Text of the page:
New Democratic Sen. Arlen Specter (D-Pa.) still is lacking his seniority, but he did get a subcommittee chairmanship. Senate Democratic Whip Dick Durbin gave up his leadership of a Judiciary panel on crime and drugs for Specter — and wants to revive a dormant subcommittee for himself, says Politico. But Judiciary Commitee chairman Sen. Pat Leahy (D-Vt.) isn’t so happy about it:
Sen. Arlen Specter (D-Penn.) is expressing gratitude to Sen. Dick Durbin (D-Ill.) for offering him the chairmanship of a Senate Justice subcommittee dealing with crime and drugs– but Senate Judiciary Committee Pat Leahy isn’t quite as thrilled.
In fact, he seems pretty ticked off.
Leahy hasn’t objected to the arrangement — and both Durbin and Specter say he”ll ultimately sign off — but the Vermont Democrat hasn’t yet signed off on Durbin’s request to revive a dormant human rights subcommittee on human rights for Durbin to run.
Leahy was visibly angry when asked about the deal — and his mood wasn’t helped when he learned about it through a press report.
“We’ll work on it over the weekend, we may be able to work out something, nothing has been worked out,” said Leahy, adding that a sticking point might be finding a funding source for Durbin’s new subcommittee.
For his part, Specter seemed satisfied with the arrangement.
"I think it’s something I’d like to do," he told reporters outside the Senate chamber on Thursday. "The issue of crime is one that I have been intimately associated with for a very long time in a lot of directions. I hope that in preparing a statement on health care reform and one of the key points in my ideas is to have jail sentences on white-collar crimes – Medicare and Medicaid fraud. I’m talking about Justice Department jail time."
Asked if the move would help him win what’s expected to be tight 2010 race, Specter added: “I think it will be helpful, not dispositive.”
As for that 2010 race, Specter’s path to re-election just got easier with former Pa. Gov. Tom Ridge’s announcement that he won’t be throwing his hat into the ring, reports Chris Cillizza of the Washington Post:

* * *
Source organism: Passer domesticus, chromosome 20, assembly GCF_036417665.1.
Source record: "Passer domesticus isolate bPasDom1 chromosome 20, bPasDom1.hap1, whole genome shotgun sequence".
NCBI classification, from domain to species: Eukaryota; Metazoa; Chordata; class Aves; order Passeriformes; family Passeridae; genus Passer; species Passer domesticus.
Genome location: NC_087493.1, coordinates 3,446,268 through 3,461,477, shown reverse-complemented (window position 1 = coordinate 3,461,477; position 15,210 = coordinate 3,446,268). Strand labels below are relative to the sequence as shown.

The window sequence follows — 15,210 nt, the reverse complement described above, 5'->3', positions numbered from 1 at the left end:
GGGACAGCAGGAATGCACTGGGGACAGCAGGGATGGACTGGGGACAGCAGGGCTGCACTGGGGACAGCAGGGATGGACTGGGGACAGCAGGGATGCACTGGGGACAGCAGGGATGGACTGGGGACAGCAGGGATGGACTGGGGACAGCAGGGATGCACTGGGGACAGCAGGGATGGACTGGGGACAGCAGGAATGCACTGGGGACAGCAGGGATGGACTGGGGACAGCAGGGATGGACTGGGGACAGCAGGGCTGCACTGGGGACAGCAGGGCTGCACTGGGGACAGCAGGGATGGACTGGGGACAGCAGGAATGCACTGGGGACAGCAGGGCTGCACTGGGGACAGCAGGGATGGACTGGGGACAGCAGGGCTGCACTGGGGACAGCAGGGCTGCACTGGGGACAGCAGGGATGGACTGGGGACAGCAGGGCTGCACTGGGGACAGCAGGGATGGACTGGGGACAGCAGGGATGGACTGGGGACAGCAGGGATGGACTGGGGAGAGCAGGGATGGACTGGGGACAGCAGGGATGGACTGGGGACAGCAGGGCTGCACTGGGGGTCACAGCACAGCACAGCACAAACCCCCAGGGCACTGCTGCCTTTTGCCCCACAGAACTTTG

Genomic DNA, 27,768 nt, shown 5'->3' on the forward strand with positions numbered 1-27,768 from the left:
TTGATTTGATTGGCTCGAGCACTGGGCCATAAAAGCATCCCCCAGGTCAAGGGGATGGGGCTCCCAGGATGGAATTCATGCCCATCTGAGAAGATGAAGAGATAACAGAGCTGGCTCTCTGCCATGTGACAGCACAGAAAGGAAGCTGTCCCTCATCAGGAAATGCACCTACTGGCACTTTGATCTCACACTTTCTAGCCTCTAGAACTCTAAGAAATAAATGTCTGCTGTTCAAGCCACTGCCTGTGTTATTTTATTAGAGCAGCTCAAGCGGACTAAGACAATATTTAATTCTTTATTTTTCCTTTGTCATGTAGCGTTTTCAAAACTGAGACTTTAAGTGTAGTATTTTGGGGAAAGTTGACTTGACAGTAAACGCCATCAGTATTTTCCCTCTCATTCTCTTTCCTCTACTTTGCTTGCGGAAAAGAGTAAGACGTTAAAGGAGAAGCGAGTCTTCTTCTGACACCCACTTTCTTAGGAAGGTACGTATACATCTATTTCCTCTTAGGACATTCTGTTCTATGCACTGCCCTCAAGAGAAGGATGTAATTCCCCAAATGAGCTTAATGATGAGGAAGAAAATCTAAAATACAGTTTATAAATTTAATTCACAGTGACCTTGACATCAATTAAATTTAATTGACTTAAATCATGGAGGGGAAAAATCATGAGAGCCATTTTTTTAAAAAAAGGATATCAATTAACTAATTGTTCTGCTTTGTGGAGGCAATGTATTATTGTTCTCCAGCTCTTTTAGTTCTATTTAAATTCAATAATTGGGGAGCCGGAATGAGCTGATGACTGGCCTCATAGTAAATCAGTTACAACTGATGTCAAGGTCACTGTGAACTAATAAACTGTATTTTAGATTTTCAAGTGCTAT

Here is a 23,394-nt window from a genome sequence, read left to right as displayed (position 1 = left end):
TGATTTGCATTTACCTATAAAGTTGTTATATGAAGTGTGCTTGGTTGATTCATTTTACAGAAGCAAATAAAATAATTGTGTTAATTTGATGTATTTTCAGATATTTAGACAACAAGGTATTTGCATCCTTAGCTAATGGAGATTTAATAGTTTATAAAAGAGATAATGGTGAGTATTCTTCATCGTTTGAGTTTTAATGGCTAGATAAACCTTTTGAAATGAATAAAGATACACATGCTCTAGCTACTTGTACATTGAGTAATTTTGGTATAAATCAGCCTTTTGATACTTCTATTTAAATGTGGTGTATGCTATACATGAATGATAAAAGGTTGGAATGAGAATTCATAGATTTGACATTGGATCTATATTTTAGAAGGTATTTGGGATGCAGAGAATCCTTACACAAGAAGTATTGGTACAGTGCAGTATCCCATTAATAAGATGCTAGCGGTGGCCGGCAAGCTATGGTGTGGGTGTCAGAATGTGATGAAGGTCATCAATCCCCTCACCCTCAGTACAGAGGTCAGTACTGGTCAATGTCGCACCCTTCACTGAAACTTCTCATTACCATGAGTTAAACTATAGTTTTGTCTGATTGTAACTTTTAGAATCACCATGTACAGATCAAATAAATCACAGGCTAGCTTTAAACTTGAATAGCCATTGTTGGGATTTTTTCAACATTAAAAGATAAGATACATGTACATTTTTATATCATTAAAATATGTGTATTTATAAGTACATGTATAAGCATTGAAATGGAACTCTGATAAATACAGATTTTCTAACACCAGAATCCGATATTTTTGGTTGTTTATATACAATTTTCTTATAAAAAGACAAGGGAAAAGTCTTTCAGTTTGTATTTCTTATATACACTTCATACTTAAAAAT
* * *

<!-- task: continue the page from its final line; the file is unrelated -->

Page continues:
In a statement released around 1 p.m. eastern time today Ridge said that "after careful consideration and many conversations with friends and family and the leadership of my party, I have decided not to seek the Republican nomination for Senate."
As recently as last night, Ridge advisers said privately that they expected him to get into the race, believing that he wanted to run and was looking for a way to make it happen.
Polling also suggested Ridge would be an even-money (or better) bet to beat Specter next fall, and national Republicans had put on the full court press to recruit him — even having his old friend John McCain (Ariz.) place a call to Ridge urging him to run.
The Ridge decision is a blow to national Republicans who had seen their recruiting prospects brighten in recent weeks. If Gov. Charlie Crist (Fla.), Rep. Mark Kirk (Ill.) and Rep. Mike Castle (Del.) ultimately all get into their respective Senate races, Republicans will still have one of their strongest recruiting classes in recent memory. But, getting Ridge — a national star if he had run — would have been a huge momentum boost for a dispirited party.
Without Ridge in the race, Republicans are almost certain to wind up with former Rep. Pat Toomey (R) as their nominee — a candidate who National Republican Senatorial Committee Chairman John Cornyn (Texas) has previously insisted can’t be elected in Pennsylvania.
The problem for Republican strategists is that Toomey is a popular figure among the conservative activists who now dominate the GOP base in the state and without a "star" candidate like Ridge as an alternative, it’s hard to imagine Toomey losing a primary to the likes of Rep. Jim Gerlach (R).